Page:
I am currently building a WordPress theme that will give users the option to select different layouts for the same template. This will mainly pertain to the home and blog page. I'm thinking like one of the larger commercial themes that have multiple home page layouts. I know from experience that these themes can be quite bloated and load very slowly. What would be the best way to create multiple versions of the same template?

Should I use template_include (link)?

  • I think a lot of the bloat in these pre-packaged themes comes from the WYSIWYG feature they try to build in. Offering several layout options using the native WP template selector simply assigns the chosen PHP file to the content, without all of the Ajax, drag/drop stuff that is so buggy. – jdm2112 May 19 '14 at 1:46
  • @jdm2112 thanks for your response. What do you mean by the native wp template selector? – Zach Russell May 19 '14 at 1:55
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    In the Page Attributes metabox. Offering a "sidebar right, sidebar left, full width, etc" in that way should add the least amount of weight to your theme. – jdm2112 May 19 '14 at 2:02
  • Ah, that won't help me for a home.php file that's 100% dynamic/widgetized. – Zach Russell May 19 '14 at 2:20
  • I would simply make use of body classes. Each option 'triggers' a specific body class. Each body class can be styled accordingly – Pieter Goosen May 19 '14 at 8:13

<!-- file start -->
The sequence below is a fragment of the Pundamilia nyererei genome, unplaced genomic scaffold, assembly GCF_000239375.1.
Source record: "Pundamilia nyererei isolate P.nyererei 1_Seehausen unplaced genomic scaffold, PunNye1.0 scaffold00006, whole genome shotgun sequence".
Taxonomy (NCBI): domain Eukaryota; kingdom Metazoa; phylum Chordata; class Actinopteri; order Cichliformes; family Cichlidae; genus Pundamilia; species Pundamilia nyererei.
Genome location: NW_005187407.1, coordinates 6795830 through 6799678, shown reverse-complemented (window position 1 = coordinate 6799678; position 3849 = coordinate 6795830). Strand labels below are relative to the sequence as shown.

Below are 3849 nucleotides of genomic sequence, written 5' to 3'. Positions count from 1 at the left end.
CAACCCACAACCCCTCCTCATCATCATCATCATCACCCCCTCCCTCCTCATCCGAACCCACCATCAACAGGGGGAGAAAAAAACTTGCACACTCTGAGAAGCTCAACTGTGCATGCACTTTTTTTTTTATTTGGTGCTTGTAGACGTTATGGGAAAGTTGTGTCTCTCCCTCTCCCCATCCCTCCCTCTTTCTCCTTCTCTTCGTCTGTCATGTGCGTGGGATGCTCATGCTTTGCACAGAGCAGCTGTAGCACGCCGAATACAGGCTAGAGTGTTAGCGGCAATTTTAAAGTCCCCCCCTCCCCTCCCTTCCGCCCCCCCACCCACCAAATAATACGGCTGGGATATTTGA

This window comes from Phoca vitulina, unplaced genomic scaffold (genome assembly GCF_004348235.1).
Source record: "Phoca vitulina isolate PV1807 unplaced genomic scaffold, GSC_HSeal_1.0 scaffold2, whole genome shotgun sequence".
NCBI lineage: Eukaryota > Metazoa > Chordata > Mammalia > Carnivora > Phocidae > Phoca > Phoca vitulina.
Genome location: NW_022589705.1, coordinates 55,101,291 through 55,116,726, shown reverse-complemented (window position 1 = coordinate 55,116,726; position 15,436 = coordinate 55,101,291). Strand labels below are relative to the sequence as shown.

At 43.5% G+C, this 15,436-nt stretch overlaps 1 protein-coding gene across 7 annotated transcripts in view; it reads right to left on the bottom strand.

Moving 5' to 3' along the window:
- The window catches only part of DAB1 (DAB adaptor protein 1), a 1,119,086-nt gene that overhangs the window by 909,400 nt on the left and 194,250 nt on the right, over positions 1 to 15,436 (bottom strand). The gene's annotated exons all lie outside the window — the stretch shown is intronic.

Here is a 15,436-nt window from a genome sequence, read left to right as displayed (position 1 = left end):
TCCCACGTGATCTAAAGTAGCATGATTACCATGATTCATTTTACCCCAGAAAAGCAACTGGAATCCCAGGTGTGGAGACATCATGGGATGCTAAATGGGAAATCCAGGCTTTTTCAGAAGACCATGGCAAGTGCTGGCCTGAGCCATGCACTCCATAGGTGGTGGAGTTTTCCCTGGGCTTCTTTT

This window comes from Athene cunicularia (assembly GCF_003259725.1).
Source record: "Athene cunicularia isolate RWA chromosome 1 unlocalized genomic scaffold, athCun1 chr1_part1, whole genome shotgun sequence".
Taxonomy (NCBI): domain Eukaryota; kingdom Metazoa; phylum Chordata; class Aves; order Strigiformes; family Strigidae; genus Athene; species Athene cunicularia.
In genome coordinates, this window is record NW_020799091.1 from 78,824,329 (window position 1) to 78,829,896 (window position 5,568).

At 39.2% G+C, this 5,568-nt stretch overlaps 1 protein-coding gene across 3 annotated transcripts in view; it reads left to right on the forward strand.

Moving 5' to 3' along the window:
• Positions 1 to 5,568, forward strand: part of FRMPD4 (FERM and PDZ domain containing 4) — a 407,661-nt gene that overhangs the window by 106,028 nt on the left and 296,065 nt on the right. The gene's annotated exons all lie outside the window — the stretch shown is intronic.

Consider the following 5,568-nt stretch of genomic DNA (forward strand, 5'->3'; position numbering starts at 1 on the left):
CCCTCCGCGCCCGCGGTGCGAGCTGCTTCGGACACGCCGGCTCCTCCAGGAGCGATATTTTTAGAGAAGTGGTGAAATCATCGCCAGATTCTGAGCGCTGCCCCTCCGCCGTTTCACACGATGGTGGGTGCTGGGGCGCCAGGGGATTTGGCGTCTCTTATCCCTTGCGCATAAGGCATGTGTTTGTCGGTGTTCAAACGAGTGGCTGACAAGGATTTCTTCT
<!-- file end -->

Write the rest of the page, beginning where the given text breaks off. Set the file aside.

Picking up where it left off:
Efficiency can mean a lot of different things, do you mean efficient to you as a dev (least lines of code?) or efficient to the user (loading the quickest etc).

In any case, template_include fires AFTER WordPress has determined what template it should load, but before it loads it, so WP has already done the 'work' to determine the appropriate template, then you add in your function to take it in another direction. Depending on what you're trying to achieve, you'd be better off either..

  1. Utilising the built in page templates system - http://codex.wordpress.org/Page_Templates

    Basically what @Milo mentioned here

  2. In order to offer more flexibility you can create a 'parent' template and call subsections using get_template_part() based off of conditional variables (such as theme options, current page etc) While you can do the same thing with template filters and load an entirely new template, you probably only need to change certain sections of the template, so loading these using get_template_part() allows for more reuse of code etc

I would use a template filter, but note that there are more specific template filters for every type of template, allowing your code to potentially be more concise:

text_template, plain_template, text_plain_template (all mime types)

From Template Hierarchy: Filter Hierarchy

  • Thanks for your response. I'm actually talking about creating two different versions of home.php/front-page.php in this case, would this still appply? @Milo – Zach Russell May 19 '14 at 1:54
  • yes, you could give the user a choice between templates, save the selected template name in an option (or post meta), add a filter to home_template where you check the value of the option and load the alternate template. – Milo May 19 '14 at 2:06
  • Would this be a good place to set up transients as well (and have the cache flushed every time the theme settings are changed)? @milo – Zach Russell May 19 '14 at 2:33

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